Urban Legends of the Southeast Midwest

True story:  Just drive over the third knoll in the road and park your car.  Look in the rearview mirror and I swear you’ll see bodies hanging from the trees.

Urban legends.  We’ve all heard them.  The stories about Mr. Rogers being a marine sniper.  What, he isn’t?!  The Bloody Mary, Bloody Mary, Bloody Mary bathroom trick.  The Candy Man?  We’ve all grown up with our versions of urban legends.

Because there’s nothing to do in Wisconsin, because I went to Catholic school, because I have an overactive imagination  Eh-hem, because my childhood friends were experts at uncovering mysteries, I know quite a few urban legend stories.  My favorite is Paradise Road.

Geographical Interest

Paradise Road is the real name of a windy street in Jefferson, Wisconsin, coincidentally my hometown’s neighboring city and longtime sports rival.  The road is long and narrow with an S-shaped curve near the end, and surrounded by heavy woods on either side and a few scattered houses that never have their lights on…(ok, I’m playing into the urban legend with the lights part!)

The Truth Behind Paradise Road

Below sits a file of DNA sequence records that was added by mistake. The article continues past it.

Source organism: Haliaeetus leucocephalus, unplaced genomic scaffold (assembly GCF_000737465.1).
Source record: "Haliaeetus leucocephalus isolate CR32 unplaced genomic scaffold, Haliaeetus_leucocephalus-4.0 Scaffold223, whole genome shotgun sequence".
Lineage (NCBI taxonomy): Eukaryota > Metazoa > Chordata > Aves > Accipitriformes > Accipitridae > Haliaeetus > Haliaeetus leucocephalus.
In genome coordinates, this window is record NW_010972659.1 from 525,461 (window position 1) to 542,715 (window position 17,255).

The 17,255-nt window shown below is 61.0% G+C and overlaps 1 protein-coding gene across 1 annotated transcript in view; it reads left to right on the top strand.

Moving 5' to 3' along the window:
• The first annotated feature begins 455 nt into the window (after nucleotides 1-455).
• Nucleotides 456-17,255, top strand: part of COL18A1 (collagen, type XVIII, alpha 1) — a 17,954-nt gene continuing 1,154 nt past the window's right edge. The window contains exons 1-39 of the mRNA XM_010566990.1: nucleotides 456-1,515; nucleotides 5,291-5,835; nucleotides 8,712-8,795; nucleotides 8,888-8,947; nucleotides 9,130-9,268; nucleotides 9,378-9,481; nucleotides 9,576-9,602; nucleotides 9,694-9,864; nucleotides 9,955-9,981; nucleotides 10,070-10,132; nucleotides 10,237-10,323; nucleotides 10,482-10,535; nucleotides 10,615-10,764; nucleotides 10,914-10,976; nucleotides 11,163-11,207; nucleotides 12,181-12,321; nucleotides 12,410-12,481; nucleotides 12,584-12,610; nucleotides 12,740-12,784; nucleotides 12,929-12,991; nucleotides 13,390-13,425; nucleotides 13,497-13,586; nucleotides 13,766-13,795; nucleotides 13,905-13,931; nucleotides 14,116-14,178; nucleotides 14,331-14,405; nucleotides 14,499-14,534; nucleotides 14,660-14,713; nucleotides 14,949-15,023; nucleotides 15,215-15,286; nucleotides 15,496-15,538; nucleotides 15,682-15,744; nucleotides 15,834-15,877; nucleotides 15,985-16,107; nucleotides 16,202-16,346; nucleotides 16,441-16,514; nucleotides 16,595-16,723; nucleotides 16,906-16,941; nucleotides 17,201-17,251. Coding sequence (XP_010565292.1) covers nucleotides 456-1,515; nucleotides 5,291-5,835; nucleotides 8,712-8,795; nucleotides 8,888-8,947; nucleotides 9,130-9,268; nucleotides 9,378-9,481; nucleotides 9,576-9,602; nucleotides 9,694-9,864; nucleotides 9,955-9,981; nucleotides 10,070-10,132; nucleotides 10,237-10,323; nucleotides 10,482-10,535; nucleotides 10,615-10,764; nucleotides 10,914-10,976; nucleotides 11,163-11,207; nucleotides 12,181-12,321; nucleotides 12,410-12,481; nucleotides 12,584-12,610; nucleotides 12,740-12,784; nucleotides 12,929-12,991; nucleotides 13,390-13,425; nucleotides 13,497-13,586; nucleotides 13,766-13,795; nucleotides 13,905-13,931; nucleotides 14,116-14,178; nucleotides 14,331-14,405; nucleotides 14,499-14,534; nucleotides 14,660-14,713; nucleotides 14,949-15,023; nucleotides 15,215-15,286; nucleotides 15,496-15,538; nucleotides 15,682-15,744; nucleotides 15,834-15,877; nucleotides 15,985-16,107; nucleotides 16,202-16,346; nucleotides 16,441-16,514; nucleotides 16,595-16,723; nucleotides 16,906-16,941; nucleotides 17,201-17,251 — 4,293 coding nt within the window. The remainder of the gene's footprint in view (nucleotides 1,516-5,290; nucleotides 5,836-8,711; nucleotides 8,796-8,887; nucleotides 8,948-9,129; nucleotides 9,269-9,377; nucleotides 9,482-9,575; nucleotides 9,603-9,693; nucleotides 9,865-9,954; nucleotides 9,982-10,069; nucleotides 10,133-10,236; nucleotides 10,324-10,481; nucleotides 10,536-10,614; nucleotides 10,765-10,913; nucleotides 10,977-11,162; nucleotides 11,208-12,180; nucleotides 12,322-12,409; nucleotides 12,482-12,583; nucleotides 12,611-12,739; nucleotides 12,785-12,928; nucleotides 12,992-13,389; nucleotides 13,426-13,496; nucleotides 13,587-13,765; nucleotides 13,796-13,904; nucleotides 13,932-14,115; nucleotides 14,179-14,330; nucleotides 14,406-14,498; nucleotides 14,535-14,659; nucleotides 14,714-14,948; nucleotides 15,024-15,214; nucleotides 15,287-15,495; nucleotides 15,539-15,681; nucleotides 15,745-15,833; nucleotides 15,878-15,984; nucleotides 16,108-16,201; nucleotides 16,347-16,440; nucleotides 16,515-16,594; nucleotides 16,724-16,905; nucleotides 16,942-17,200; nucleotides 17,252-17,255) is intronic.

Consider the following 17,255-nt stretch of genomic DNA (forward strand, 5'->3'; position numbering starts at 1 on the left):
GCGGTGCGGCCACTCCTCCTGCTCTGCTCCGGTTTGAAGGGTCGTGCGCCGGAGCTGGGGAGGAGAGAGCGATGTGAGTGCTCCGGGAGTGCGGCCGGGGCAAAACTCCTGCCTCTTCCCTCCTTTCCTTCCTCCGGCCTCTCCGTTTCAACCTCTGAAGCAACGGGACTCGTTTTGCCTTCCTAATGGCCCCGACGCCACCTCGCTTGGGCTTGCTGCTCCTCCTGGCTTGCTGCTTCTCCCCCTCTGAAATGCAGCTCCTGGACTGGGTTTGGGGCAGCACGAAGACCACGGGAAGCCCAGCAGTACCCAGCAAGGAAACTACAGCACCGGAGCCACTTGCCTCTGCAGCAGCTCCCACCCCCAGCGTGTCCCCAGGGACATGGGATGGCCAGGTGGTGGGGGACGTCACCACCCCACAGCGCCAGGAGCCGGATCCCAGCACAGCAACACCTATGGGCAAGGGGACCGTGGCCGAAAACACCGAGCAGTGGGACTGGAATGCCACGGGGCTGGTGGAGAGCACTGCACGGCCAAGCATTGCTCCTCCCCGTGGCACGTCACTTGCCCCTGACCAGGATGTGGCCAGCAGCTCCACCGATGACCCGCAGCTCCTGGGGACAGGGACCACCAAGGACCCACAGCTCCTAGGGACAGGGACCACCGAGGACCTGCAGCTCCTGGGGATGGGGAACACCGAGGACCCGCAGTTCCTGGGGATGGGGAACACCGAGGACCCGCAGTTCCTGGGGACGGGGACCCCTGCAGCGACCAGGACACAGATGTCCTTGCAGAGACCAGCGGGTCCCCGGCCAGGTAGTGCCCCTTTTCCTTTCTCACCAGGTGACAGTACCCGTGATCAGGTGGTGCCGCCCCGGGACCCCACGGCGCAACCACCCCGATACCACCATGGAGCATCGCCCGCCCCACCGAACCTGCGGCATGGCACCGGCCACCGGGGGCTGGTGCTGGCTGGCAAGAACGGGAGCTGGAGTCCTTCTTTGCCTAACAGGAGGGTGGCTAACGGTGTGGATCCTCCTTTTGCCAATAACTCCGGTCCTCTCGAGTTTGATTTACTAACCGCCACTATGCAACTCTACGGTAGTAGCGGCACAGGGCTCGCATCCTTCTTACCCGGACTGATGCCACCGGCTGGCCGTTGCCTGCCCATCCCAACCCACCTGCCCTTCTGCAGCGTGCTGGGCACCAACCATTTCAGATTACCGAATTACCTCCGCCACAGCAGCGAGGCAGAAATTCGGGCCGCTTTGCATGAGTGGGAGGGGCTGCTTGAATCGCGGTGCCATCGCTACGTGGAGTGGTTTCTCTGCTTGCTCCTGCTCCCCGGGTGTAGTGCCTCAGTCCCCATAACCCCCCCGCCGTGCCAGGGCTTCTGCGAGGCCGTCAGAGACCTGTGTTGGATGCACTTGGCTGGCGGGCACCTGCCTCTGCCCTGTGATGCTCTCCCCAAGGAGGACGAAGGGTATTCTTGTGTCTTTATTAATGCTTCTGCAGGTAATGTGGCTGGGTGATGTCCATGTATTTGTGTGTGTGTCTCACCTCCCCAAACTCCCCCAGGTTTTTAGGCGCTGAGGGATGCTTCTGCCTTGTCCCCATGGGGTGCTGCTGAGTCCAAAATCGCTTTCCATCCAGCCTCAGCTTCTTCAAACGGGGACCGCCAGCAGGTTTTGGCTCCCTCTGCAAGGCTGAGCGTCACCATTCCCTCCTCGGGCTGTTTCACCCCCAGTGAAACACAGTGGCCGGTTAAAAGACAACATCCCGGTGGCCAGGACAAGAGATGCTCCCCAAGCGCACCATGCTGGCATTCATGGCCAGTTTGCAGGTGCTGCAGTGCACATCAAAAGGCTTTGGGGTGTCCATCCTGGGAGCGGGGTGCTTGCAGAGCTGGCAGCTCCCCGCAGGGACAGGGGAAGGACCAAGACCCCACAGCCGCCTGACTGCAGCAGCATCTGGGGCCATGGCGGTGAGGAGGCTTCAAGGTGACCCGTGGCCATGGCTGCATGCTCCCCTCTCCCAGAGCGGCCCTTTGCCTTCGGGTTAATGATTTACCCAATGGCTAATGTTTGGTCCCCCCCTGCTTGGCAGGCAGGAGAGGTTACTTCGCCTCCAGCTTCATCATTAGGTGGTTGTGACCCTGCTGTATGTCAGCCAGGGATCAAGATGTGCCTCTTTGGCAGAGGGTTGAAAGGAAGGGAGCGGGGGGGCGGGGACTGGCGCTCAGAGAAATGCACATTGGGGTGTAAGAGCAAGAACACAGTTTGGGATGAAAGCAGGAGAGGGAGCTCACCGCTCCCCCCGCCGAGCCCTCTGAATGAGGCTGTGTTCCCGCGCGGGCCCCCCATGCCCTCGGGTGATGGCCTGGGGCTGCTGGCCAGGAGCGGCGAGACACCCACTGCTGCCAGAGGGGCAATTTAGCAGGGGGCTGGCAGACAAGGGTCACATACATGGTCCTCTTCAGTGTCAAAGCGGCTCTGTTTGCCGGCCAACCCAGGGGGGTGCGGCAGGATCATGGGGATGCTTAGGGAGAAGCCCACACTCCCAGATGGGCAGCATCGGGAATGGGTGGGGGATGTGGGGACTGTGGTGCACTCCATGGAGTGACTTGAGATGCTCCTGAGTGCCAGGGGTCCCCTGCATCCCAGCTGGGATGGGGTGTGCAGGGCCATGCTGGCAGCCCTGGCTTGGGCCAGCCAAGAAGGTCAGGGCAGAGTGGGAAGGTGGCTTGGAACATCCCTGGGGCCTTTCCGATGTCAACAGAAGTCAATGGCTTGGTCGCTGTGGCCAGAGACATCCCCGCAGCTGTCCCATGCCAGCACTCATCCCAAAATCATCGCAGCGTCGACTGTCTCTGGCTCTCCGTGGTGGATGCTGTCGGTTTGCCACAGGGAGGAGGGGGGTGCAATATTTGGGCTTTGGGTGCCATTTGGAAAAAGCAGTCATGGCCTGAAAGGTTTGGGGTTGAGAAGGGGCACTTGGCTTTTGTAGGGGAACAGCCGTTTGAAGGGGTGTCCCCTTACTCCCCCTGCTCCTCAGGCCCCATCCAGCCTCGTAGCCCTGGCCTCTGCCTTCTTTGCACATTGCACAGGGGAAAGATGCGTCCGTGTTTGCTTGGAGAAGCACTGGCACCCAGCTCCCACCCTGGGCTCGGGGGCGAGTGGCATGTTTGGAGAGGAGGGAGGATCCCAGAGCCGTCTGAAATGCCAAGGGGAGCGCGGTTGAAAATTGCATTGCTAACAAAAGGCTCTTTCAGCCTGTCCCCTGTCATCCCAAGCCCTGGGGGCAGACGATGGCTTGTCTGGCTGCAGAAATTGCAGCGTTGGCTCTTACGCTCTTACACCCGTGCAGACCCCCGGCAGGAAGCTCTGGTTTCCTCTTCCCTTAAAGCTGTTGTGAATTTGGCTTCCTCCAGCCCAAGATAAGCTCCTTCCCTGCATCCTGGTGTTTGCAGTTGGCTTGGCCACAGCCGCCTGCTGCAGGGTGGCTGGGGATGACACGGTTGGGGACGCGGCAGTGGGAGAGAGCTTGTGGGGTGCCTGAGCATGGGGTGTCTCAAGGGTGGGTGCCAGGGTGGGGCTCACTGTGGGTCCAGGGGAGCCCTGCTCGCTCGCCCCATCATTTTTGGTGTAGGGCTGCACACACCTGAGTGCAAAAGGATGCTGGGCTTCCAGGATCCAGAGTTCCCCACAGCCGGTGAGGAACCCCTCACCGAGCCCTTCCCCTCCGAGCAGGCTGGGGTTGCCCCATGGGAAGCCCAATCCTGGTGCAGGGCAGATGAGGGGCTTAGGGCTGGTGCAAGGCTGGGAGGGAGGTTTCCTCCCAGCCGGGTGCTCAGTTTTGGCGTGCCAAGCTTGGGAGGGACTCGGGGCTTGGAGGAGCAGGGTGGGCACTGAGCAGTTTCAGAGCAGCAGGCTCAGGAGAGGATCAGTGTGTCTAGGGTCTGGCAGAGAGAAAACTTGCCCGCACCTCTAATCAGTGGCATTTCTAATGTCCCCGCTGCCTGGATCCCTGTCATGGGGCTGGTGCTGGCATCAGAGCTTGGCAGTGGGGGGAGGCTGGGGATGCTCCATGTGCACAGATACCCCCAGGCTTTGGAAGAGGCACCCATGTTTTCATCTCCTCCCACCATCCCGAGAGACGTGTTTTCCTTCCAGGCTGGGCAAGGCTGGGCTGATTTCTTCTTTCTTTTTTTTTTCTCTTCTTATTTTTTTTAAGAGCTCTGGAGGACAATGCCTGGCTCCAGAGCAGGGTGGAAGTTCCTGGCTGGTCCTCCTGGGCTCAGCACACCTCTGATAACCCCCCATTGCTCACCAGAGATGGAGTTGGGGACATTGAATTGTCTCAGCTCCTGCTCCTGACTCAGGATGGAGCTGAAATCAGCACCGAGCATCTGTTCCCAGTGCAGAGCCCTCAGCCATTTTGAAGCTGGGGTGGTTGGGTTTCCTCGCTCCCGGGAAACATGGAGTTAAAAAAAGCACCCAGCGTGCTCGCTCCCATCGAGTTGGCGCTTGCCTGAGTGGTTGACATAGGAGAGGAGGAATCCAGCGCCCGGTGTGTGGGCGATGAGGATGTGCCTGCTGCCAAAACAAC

The newsworthy story is that Paradise Road is indirectly the setting of the Diane Borchardt Murder Case.  In April of 1994, Diane Borchardt, a teaching aide at Jefferson High School convinced three teenage boys, Doug Vest, 17, Josh Yanke, 16, and Michael Maldonado, 15, to murder her husband for her.  After a tumultuous marriage, Diane and her husband Ruben were getting a divorce.  Rumors include he was seeing someone else, but his two children from his first marriage say the fighting began long before the divorce began.  Borchardt convinced the young male students she was being abused by her husband and promised them $20,000 from the insurance money along with her wedding and engagement ring and two cars.  On the day of the murder, Borchardt packed up the two dogs and headed to her in-laws alone for Easter.  The boys snuck into the main level of the house and woke Ruben who had moved into the basement while divorce proceedings began.  They shot him twice which woke his son who rushed downstairs to find his father slumped over a chair.  The murder trials began and Vest eventually confessed after receiving no payment from Borchardt.  Vest, Yanke, and Borchardt herself are all doing life in prison, and Maldonado received 18 years.  The home where Ruben and Diane lived and the murder took place was on an intersecting street with Paradise Road.